One of our sons made friends with an older woman who had a thick Maine/New England accent and soon he was speaking the patois with her, rather well I thought. The woman was never offended and laughed at his efforts. The Mainers we met were generous, warm people with no particular agendas, we were invited into their homes and all had TV and all the TVs had the usual shows on them and all the homes had indoor plumbing, running water, and it was lovely. It gave me great pleasure to write to the relatives in the “real world” to tell them all this, but they suggested to me that I was making it all up so they wouldn’t worry about us, and when, by the way, were we coming back to civilization? Well let’s see---that was 37 years ago, those folks have since died and hello! We’re still here and we’re going to die here and we’re going to die happy.
I’ve written about the following incident before but it bears repeating here. One day in the late fall of our first year, I was driving our sons somewhere in our big black Chevy Suburban we liked to call our “truck.” It had rained that day and the temps had dropped suddenly. On a steep hill, our truck hit some black ice and it began to slide and spin out of control. There was no stopping it and it went nose down into a deep ditch on the side of the road. The back end was high in the air, the boys were screaming and I calmly screamed back at them to get out of the truck. Now!! I turned off the engine, they got out, and I joined them. We scrambled and clawed our ways back up onto the road and stood there. It was now sleeting and so cold. No one was near. Cell phones hadn’t been invented yet. I looked around but all I saw was dark grey and bare trees and wet leaves and my car with its big butt in the air and its big nose pointed straight down into that huge ditch. We were wet, cold and helpless.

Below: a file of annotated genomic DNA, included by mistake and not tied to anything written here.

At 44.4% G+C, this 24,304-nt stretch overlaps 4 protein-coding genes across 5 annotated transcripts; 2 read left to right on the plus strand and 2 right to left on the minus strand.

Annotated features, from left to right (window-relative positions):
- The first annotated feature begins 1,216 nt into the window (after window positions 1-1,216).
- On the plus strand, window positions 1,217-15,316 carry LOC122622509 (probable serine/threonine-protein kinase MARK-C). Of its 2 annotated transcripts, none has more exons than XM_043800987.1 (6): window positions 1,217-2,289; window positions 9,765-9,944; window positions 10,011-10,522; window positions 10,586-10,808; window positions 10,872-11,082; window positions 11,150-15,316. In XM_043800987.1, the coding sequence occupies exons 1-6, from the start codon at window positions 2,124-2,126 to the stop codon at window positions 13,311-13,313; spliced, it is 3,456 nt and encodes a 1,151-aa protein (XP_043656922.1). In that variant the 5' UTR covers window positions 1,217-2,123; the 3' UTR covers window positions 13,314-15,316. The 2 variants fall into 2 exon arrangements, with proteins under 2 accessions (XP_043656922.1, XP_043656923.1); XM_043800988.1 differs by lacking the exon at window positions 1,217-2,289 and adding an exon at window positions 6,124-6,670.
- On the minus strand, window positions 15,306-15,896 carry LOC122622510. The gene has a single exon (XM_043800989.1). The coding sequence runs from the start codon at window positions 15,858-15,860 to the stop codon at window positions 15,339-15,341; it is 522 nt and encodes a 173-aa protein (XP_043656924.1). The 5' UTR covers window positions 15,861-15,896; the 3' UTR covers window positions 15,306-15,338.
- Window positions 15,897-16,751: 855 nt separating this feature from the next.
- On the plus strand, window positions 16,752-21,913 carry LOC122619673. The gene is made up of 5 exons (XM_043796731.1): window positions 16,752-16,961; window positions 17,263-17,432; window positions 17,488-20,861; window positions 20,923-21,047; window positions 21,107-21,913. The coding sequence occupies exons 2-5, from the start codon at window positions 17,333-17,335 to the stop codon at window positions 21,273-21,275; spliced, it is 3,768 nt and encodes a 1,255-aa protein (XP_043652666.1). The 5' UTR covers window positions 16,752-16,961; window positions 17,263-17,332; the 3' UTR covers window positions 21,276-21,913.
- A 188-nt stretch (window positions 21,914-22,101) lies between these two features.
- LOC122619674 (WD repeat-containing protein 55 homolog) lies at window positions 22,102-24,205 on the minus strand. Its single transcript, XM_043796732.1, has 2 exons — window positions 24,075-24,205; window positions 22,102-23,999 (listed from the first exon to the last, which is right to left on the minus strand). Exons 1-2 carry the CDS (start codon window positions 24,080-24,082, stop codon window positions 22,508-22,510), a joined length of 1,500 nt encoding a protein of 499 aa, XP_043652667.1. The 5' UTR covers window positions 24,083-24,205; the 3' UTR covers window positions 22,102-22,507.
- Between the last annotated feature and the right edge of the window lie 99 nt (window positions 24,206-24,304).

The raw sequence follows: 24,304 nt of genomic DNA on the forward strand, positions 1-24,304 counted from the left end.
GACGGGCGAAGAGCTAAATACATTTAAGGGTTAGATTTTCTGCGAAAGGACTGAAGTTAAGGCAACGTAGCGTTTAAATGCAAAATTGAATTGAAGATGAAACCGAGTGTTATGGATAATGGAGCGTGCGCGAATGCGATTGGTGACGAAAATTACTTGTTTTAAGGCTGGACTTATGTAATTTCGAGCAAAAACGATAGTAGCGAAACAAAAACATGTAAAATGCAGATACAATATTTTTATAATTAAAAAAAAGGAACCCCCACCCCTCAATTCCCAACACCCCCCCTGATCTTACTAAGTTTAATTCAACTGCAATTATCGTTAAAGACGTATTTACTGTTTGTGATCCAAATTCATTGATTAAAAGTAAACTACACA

Rather suddenly a large car pulled up the hill. It stopped, and it seemed as if an army of men flowed out of that car, one at a time. Big men, small men, all dressed in bright red plaid jackets and hats. Deer hunters. As my sons and I huddled shivering on that black road, those men scrambled and slid down the bank into the ditch, and I swear to this day, they lifted that Suburban up and pushed it back on the road. No one said a word. It was surreal. It was the Twilight Zone. They never even looked at me. Our truck safely on the road, they stuffed themselves back into their car, I stammered some kind of babbling thanks, asked if I could pay them, tried to find my purse, but they ignored me completely and just simply drove away. I will never, ever forget that day. Would that have happened in NY or NJ? I have no idea. But it doesn’t matter. I was now living in a unique state, full of people who would always save us, a place when named always evokes immediate fascinated responses and questions, a place that has a charm like no other. Maine will always have a mystique, a pull. Maine is a state where a person can see something beautiful every single day of their lives if they have the chance to look for it and even when they don’t. Maine has given me so much. What have I given back? Not nearly enough.
That incident with the black ice and the black Chevy Suburban? That’s one of many, many such kindnesses shown us in our 37 years here, most of them given to us with no thought of our repaying. Cold, rude Mainers? Where are they? I’ve never met any. Not once.
So, black grey brown snow splatting on my windshield? Black grey brown freezing puddles submerging my feet? Bring it on. All of it. We came home in 1974 and we’re staying.